Sony Says Big PS5 Price Cut Would Be ‘Very Difficult’

Sony has said a dramatic PlayStation 5 price cut would be “very difficult” as the console enters into the second half of its life cycle.

In an investor call viewed by IGN, Sony Interactive Entertainment boss Hiroki Totoki said it’s harder to “shrink” the PS5’s die size and therefore cut console manufacturing costs compared to Sony’s ability to cheapen the PS4. “Therefore cost reduction is very difficult, simply put,” Totoki said.

One issue Sony faces as it considers the price of the PS5 during the fourth year of its life is the relatively high cost to shrink the console’s die size compared to equivalent costs during the previous generation. That leaves little room for maneuver, and suggests storage may be the only area of the console Sony could reasonably look to cut costs. All this at a time when the price of components is rising.

The original PS5 launched at $499, with a cheaper digital-only version priced $399.99. Last year’s PS5 Slim launched at $499.99, again with a cheaper digital-only version but this time priced $449.99.

In the financial call, Totoki said Sony does not want to rely on a PS5 price cut in any case. We want to make sure our business is profitable, as well we want to focus on user engagement, together with sales of units,” he said. “We need to strike a nice balance between all of those components.”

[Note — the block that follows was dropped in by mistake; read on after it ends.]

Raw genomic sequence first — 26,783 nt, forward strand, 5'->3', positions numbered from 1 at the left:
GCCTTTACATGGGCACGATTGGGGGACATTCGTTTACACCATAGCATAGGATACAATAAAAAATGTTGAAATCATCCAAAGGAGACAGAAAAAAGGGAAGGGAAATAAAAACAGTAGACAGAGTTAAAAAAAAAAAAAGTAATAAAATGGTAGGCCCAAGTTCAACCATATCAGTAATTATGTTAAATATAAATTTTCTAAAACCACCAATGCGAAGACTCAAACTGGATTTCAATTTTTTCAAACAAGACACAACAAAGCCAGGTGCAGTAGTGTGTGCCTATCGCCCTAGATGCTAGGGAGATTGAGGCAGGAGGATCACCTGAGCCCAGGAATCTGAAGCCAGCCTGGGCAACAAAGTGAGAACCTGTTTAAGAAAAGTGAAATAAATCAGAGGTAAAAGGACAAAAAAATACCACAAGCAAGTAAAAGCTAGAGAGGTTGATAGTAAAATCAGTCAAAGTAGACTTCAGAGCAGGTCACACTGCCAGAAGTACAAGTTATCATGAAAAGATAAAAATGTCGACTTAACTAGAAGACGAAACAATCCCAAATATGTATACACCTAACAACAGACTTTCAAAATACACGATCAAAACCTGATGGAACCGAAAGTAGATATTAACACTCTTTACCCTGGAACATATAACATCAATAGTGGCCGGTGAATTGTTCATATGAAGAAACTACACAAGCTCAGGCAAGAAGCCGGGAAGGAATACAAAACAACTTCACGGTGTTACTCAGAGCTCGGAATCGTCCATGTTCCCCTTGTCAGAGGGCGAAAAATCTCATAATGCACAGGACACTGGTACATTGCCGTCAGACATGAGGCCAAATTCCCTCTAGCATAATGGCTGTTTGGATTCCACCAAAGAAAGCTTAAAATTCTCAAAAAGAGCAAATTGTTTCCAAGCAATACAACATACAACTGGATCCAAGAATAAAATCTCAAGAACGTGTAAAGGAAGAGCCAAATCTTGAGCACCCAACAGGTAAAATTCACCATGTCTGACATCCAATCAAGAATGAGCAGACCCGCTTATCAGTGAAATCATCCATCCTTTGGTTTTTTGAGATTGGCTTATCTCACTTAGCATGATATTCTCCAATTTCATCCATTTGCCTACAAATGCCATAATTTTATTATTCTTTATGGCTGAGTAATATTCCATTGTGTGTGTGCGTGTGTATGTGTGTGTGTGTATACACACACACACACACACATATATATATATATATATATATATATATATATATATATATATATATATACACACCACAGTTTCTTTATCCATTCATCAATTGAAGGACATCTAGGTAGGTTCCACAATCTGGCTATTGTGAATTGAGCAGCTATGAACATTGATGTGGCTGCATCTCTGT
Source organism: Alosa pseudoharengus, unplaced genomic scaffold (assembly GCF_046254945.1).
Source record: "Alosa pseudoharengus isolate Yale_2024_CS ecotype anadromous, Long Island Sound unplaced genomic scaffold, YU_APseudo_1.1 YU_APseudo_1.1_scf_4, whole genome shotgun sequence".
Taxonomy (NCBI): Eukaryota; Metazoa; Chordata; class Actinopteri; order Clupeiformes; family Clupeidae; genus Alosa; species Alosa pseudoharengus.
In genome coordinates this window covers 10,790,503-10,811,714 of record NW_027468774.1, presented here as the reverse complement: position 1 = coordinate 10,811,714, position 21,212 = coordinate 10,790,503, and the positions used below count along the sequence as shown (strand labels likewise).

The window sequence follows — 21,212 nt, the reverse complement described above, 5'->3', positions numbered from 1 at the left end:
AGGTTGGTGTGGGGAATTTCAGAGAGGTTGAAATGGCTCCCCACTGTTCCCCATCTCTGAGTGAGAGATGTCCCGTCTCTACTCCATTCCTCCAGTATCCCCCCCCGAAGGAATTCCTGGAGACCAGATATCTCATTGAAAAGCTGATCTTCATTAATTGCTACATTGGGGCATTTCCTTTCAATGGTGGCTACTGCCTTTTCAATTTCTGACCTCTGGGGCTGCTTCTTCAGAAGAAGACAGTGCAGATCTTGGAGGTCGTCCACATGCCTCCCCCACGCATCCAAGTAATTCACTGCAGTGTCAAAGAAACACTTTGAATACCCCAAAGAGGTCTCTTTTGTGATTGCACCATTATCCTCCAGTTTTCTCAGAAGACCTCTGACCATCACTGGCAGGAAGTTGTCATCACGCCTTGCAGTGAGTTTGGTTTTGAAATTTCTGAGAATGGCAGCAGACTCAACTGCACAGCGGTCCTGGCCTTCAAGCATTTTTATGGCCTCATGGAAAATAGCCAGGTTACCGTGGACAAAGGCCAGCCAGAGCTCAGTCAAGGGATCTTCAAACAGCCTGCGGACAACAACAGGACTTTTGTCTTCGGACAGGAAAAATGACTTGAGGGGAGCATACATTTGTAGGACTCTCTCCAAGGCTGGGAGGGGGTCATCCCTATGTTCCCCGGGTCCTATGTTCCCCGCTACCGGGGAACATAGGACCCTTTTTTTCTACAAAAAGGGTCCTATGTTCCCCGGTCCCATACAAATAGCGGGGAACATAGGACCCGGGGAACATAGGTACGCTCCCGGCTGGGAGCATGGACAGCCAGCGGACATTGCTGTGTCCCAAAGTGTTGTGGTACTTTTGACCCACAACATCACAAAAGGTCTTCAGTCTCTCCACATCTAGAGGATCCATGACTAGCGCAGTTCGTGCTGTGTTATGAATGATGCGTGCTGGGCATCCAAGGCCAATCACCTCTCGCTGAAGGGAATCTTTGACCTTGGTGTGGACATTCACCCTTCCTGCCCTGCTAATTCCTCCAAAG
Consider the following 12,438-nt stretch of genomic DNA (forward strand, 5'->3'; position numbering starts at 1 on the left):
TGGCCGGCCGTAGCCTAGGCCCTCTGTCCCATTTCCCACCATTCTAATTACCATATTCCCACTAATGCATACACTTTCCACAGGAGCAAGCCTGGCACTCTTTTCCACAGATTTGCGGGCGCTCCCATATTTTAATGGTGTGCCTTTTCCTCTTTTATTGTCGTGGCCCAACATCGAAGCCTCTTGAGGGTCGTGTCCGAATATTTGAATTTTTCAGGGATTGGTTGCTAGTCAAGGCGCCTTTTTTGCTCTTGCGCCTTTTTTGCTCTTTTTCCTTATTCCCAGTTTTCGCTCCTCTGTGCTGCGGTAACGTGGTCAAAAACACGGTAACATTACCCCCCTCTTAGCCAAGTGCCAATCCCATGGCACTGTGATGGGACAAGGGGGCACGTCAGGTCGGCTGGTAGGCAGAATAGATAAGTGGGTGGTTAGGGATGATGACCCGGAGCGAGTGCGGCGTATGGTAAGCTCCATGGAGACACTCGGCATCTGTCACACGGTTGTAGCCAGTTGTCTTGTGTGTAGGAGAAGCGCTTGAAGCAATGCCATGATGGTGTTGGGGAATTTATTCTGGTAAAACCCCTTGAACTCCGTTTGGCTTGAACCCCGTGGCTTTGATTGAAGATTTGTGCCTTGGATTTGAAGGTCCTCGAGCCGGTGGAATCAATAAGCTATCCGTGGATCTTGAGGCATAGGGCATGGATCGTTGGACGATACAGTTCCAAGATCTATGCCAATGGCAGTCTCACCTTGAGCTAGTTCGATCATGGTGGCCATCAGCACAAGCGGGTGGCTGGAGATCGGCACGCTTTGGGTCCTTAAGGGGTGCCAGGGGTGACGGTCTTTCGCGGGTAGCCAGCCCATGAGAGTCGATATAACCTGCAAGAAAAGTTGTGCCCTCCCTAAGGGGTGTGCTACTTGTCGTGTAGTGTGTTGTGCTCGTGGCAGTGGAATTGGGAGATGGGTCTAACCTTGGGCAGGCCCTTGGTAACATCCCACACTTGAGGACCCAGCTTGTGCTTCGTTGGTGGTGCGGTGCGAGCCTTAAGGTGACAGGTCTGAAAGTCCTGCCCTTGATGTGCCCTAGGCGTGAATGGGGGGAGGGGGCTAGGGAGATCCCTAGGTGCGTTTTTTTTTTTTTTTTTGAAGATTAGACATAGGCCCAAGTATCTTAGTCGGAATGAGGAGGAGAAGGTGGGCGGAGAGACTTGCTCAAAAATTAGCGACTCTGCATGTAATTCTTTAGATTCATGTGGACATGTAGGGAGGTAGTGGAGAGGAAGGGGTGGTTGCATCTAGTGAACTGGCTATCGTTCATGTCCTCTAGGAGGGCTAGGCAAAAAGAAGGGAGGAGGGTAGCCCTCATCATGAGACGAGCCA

Sustaining user engagement, with the key monthly active users (MAU) metric at its core, is “the most critical thing in our business right now”, Totoki added.

To that end, Sony is doing well indeed. The company said it saw record high MAUs in December, with 123 million people playing PlayStation. Total play hours are up 13% year-on-year.

However, Sony has revised its PS5 sales forecast for the current financial year down, from its lofty target of 25 million consoles sold to 21 million. This despite a year-on-year increase in PS5 sales for the holiday 2023 quarter, from 7.1 million sold to 8.2 million.

Elsewhere, Sony has said it will not release any major existing PlayStation franchise games before April 2025, ruling out big sequels in the God of War and Spider-Man franchises any time soon.

Wesley is the UK News Editor for IGN. Find him on Twitter at @wyp100. You can reach Wesley at or confidentially at

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